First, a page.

Japan gives final clearance for 1st nuclear plant restart since Fukushima

An employee of Kyushu Electric Power Co walks in front of reactor buildings at the company's Sendai nuclear power plant in Satsumasendai.(Reuters / Mari Saito )
A nuclear plant in southern Japan is set to become the first in the country to resume operation under new standards introduced following the 2011 Fukushima disaster. Sendai NPP was handed the final permit on Wednesday to restart its reactors.

The approval of Sendai’s operational safety plans is the last stage of a three-step screening process implemented by the Japanese Nuclear Regulation Authority, according to Reuters.

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Emergency response plans in the event of fire, floods, volcanic eruptions and other natural disasters and accidents are included in the plant’s safety program, operated by the Kyushu Electric Power Co.

In September, the safety of Sendai’s reactors and other equipment was ratified by the authorities.

The new rules were implemented after an earthquake and tsunami crippled the Fukushima nuclear plant in northeastern Japan, not far from Tokyo, causing the worst nuclear disaster since Chernobyl.

Nuclear Regulation Authority Chairman Shunichi Tanaka reminded Kyushu Electric of the importance of safety education and training for the plant’s staff. The operator promises to oblige.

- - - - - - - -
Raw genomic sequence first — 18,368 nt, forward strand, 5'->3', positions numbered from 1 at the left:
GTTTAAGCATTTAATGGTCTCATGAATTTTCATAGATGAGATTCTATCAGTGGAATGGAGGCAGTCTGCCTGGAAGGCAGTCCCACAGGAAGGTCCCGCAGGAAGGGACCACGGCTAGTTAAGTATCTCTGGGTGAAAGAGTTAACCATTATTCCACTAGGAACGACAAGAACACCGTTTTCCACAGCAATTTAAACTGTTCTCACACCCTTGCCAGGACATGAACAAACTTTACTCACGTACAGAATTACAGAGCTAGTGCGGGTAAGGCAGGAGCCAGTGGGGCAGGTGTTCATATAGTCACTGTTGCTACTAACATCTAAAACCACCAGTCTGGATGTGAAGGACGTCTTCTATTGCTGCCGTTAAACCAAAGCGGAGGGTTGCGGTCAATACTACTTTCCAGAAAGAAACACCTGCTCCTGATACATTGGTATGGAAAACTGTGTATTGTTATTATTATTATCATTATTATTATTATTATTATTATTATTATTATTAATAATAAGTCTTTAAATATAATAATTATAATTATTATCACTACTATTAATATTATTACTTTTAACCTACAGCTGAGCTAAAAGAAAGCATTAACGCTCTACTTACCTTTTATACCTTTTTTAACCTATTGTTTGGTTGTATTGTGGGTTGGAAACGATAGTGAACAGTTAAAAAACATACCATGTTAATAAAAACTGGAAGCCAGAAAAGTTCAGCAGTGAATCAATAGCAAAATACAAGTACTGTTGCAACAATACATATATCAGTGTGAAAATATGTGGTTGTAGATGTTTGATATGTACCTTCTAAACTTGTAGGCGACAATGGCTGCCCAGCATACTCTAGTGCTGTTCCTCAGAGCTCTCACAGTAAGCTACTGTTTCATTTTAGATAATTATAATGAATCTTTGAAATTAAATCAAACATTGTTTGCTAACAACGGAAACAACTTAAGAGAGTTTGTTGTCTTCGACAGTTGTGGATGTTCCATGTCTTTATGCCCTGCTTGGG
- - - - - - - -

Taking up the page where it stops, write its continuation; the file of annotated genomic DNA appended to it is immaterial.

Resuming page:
Sendai will perform operational checks on its equipment before reactivation of reactor No.1, which is expected in late July.

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The second reactor may be launched as early as September this year, the Asahi Shimbun paper reported.

Sendai has been among 24 reactors seeking to resume operations after all 43 reactors were shut down in Japan for maintenance or inspections after the Fukushima disaster.

Nuclear plant operators suffered huge losses as they had to invest in upgrades to meet the new rules. They resorted to buying fossil fuel from abroad.

It also led to some operators deciding to close old nuclear plants, with Japan losing 9 of the 54 reactors it had before 2011.

Japanese Prime Minister Shinzo Abe, who is seeking support from big business, says resuming operations of the largest number of reactors possible is essential for the country’s resource poor economy.

Despite objections from almost two thirds of the public, Abe wants nuclear plants to supply about 20-22 percent of Japan’s energy needs by 2030.